Paperback

$27.00 $30.00 Save 10% Current price is $27, Original price is $30. You Save 10%.
Choose Expedited Shipping at checkout for guaranteed delivery by Wednesday, March 4
MARKETPLACE
17 New & Used Starting at $2.95

Overview

Three nails for J. Robert Oppenheimer, more than half a century after the Manhattan Project.

For Want of a Nail takes as its starting point a series of curious memoranda sent from J. Robert Oppenheimer's office in October 1943 and archived in the Los Alamos Historical Museum, in which the eminent scientist repeatedly requests a nail in the wall upon which he could hang his hat. The persistence and specificity of the request for this nail inspired the international art collective Futurefarmers to create, by hand (and after more than a half-century delay), three nails for the theoretical physicist: one forged from a meteorite, one cast using 1943 steel pennies, and a third made by re-fusing Trinitite, a material formed by residue from the Trinity nuclear bomb test.

Growing out of a site-specific contribution to an exhibition in Santa Fe, New Mexico, this book engages the region's complex nuclear history as it relates to land use, resource extraction, and the far-reaching decisions that were made within the Manhattan Project. Throughout this multidisciplinary project, Futurefarmers constructs a narrative that runs parallel, and in some cases counter to, the conventional accounts of the Manhattan Project and Oppenheimer, its chief architect. Through video stills, production shots, essays, and interviews—presented in a book with uncut, unopened pages that the reader may cut to access more images—For Want of a Nail not only opens new ways to think about the region's particular atomic history, but also prompts more general reflections on how knowledge and narrative are embedded and communicated in material objects, both ephemeral and ancient.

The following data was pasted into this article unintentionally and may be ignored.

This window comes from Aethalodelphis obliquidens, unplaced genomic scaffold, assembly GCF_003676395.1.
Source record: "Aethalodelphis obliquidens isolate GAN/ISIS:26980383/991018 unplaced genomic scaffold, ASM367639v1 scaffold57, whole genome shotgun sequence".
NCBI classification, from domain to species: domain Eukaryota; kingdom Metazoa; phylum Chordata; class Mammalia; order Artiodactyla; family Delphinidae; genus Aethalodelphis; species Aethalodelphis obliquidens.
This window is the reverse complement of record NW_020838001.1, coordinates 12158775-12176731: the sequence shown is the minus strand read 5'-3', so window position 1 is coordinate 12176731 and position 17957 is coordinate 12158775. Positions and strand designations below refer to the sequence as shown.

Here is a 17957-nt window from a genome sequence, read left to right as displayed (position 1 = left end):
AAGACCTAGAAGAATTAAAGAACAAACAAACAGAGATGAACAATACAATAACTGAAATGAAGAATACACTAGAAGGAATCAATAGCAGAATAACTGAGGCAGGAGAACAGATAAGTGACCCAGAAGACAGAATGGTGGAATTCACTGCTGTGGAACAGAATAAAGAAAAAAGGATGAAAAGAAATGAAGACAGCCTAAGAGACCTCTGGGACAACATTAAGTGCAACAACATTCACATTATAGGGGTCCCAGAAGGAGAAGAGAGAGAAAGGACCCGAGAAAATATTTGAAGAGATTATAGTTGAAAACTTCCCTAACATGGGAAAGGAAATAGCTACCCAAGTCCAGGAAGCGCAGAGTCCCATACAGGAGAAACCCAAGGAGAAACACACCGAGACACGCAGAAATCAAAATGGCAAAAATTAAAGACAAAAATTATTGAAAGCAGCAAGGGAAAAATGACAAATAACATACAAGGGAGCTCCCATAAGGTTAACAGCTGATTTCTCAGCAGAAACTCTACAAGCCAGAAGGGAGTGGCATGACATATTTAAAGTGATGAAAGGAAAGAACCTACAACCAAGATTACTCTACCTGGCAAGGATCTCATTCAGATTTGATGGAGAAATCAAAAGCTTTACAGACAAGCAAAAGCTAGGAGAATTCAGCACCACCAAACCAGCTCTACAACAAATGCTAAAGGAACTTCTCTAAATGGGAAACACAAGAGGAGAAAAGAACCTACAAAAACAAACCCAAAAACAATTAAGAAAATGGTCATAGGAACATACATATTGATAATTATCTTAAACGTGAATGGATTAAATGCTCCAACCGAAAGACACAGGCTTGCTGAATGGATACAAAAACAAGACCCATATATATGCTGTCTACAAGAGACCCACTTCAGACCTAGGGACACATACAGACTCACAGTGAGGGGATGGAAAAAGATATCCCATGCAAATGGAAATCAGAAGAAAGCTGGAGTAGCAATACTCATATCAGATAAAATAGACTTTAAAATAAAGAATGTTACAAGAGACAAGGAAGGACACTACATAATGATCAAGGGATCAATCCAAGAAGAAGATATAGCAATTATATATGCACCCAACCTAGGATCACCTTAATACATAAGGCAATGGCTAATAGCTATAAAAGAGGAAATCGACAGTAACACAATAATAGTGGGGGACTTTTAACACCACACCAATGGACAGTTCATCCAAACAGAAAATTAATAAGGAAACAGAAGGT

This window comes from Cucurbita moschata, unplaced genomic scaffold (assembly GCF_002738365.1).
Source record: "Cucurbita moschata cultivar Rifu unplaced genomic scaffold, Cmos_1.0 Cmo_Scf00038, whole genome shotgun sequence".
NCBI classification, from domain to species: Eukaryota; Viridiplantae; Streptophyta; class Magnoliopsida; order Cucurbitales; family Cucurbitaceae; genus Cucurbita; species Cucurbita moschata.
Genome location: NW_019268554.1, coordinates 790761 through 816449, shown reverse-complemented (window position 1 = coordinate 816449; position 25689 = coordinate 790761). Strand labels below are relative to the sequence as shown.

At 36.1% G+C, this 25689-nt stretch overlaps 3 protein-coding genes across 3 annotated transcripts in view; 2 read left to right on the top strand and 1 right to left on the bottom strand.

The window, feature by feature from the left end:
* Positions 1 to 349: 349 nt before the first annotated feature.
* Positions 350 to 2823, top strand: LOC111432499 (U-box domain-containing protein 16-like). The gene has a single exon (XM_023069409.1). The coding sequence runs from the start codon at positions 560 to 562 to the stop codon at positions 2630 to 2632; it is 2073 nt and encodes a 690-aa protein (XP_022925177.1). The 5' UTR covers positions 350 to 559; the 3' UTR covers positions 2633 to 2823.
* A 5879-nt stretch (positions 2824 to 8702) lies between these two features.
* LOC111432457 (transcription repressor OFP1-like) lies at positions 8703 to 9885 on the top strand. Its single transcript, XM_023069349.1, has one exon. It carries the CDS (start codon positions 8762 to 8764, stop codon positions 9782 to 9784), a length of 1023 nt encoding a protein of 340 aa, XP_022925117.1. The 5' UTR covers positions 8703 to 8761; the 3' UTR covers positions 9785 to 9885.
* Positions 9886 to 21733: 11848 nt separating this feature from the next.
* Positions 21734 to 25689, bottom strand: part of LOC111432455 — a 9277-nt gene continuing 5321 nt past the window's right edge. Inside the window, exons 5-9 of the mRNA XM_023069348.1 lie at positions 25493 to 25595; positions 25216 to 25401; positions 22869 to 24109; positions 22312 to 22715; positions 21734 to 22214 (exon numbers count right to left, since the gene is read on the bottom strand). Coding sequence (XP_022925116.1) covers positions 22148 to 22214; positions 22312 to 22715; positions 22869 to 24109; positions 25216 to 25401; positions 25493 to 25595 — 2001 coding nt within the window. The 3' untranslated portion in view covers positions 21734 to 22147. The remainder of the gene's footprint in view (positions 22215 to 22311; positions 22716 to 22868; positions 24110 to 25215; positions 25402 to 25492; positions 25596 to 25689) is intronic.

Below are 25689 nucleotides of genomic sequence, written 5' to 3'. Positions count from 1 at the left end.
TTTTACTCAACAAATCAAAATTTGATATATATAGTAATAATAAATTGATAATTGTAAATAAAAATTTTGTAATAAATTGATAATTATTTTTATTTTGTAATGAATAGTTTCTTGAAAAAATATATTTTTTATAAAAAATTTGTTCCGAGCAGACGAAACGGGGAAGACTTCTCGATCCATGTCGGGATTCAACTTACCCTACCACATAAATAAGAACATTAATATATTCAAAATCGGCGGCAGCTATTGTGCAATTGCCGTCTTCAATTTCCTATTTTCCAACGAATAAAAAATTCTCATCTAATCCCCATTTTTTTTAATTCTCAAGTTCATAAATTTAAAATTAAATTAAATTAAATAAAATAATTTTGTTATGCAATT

Contributors
Peter Galison, Patrick Kiley, Lucy Lippard, Megan Prelinger and Rick Prelinger, Anne Walsh

Product Details

ISBN-13: 9781949484045
Publisher: no place press
Publication date: 03/19/2019
Series: no place press
Pages: 144
Product dimensions: 5.90(w) x 8.30(h) x 0.50(d)
Age Range: 18 Years

About the Author


Futurefarmers (for this project Amy Franceschini and Michael Swaine), founded in 1994 in San Francisco, is an international group of artists, activists, farmers, and architects who work collaboratively to reimagine the environment and one's place in it.

Peter Galison is Pellegrino University Professor of the History of Science and of Physics at Harvard University. He is the author of Einstein's Clocks, Poincaré's Maps: Empires of Time, How Experiments End, and Image and Logic: A Material Culture of Microphysics, among other books, and coeditor (with Emily Thompson) of The Architecture of Science (MIT Press, 1999).


Anne Walsh produces works in video, performance, audio, photography, and text. Her work has been shown at galleries and museums including Artists Space, CCS Bard Galleries, Whitney Museum of American Art, Royal College of Art, and The J. Paul Getty Museum. She is Associate Professor of Art Practice at University of California, Berkeley.

What People are Saying About This

Endorsement

As [Futurefarmers] participatory operations suck viewers into place and history, the disconcerting focus on what initially appear to be insignificant details blossoms, blows up, forges ahead into unknown territory. Their “open practice” is based on exchange rather than imposition, enticing us out of our familiar cubicles into unfamiliar lands, even when we are already living there.

Lucy Lippard, excerpt from For Want of a Nail

From the Publisher

Can you imagine? Living in a world where a nail is more precious than an A-bomb? Take your hat off to Franchesini and Swaine and hang it on the paradox of our age, which they evoke with wit, simplicity, and Zen like mystery.

Michael T. Taussig, Class of 1933 Professor of Anthropology, Columbia University

As [Futurefarmers] participatory operations suck viewers into place and history, the disconcerting focus on what initially appear to be insignificant details blossoms, blows up, forges ahead into unknown territory. Their “open practice” is based on exchange rather than imposition, enticing us out of our familiar cubicles into unfamiliar lands, even when we are already living there.

Lucy Lippard, excerpt from For Want of a Nail

Customer Reviews

Most Helpful Customer Reviews

See All Customer Reviews